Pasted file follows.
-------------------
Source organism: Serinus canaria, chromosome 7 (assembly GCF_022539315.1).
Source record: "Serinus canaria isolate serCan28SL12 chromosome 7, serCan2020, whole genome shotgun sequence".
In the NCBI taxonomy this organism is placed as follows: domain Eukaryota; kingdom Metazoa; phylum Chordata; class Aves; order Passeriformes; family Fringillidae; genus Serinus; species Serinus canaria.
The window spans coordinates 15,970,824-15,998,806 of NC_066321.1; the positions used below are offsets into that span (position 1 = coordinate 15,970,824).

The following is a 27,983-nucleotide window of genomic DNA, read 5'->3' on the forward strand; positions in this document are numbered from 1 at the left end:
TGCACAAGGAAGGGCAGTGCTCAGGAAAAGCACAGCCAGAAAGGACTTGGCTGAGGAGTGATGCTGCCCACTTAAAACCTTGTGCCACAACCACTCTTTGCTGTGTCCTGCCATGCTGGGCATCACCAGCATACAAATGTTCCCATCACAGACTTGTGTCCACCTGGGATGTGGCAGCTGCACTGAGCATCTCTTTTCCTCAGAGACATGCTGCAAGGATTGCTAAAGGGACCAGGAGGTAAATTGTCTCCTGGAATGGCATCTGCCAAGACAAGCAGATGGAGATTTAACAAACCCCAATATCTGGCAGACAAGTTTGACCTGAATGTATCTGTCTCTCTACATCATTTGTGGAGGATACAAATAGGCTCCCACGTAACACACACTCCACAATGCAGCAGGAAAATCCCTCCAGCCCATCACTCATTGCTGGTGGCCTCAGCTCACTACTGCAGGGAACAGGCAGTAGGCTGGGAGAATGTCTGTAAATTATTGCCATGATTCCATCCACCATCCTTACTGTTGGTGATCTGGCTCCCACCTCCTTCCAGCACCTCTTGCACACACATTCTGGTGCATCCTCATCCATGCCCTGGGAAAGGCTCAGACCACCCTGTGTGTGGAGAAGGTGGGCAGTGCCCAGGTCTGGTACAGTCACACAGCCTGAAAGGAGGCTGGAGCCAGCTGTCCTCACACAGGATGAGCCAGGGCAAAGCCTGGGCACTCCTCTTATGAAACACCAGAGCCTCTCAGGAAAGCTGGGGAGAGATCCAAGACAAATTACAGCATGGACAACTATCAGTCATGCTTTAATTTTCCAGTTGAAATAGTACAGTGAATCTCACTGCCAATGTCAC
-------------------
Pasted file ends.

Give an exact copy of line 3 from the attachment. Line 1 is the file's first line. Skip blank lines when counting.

In the NCBI taxonomy this organism is placed as follows: domain Eukaryota; kingdom Metazoa; phylum Chordata; class Aves; order Passeriformes; family Fringillidae; genus Serinus; species Serinus canaria.